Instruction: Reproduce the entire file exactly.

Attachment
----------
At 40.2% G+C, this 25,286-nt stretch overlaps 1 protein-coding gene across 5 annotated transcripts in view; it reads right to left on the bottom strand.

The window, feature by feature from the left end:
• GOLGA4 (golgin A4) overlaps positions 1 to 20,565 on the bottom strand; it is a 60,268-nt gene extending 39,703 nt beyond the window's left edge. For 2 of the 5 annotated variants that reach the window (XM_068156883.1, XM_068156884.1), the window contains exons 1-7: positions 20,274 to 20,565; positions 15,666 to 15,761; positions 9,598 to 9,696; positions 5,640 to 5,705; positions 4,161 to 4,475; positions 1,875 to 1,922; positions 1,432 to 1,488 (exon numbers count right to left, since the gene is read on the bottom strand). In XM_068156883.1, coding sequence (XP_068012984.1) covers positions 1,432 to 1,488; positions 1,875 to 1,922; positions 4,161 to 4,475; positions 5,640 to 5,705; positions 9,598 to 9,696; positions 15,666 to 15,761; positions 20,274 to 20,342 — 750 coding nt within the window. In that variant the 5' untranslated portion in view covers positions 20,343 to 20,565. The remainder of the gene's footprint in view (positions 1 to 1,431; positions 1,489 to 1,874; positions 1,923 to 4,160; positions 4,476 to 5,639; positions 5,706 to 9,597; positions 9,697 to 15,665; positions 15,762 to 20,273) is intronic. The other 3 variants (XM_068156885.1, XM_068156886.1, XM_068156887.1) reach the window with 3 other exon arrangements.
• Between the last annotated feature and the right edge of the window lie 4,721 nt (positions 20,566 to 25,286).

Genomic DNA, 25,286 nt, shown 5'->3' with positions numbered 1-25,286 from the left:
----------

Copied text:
At 40.2% G+C, this 25,286-nt stretch overlaps 1 protein-coding gene across 5 annotated transcripts in view; it reads right to left on the bottom strand.

The window, feature by feature from the left end:
• GOLGA4 (golgin A4) overlaps positions 1 to 20,565 on the bottom strand; it is a 60,268-nt gene extending 39,703 nt beyond the window's left edge. For 2 of the 5 annotated variants that reach the window (XM_068156883.1, XM_068156884.1), the window contains exons 1-7: positions 20,274 to 20,565; positions 15,666 to 15,761; positions 9,598 to 9,696; positions 5,640 to 5,705; positions 4,161 to 4,475; positions 1,875 to 1,922; positions 1,432 to 1,488 (exon numbers count right to left, since the gene is read on the bottom strand). In XM_068156883.1, coding sequence (XP_068012984.1) covers positions 1,432 to 1,488; positions 1,875 to 1,922; positions 4,161 to 4,475; positions 5,640 to 5,705; positions 9,598 to 9,696; positions 15,666 to 15,761; positions 20,274 to 20,342 — 750 coding nt within the window. In that variant the 5' untranslated portion in view covers positions 20,343 to 20,565. The remainder of the gene's footprint in view (positions 1 to 1,431; positions 1,489 to 1,874; positions 1,923 to 4,160; positions 4,476 to 5,639; positions 5,706 to 9,597; positions 9,697 to 15,665; positions 15,762 to 20,273) is intronic. The other 3 variants (XM_068156885.1, XM_068156886.1, XM_068156887.1) reach the window with 3 other exon arrangements.
• Between the last annotated feature and the right edge of the window lie 4,721 nt (positions 20,566 to 25,286).

Genomic DNA, 25,286 nt, shown 5'->3' with positions numbered 1-25,286 from the left: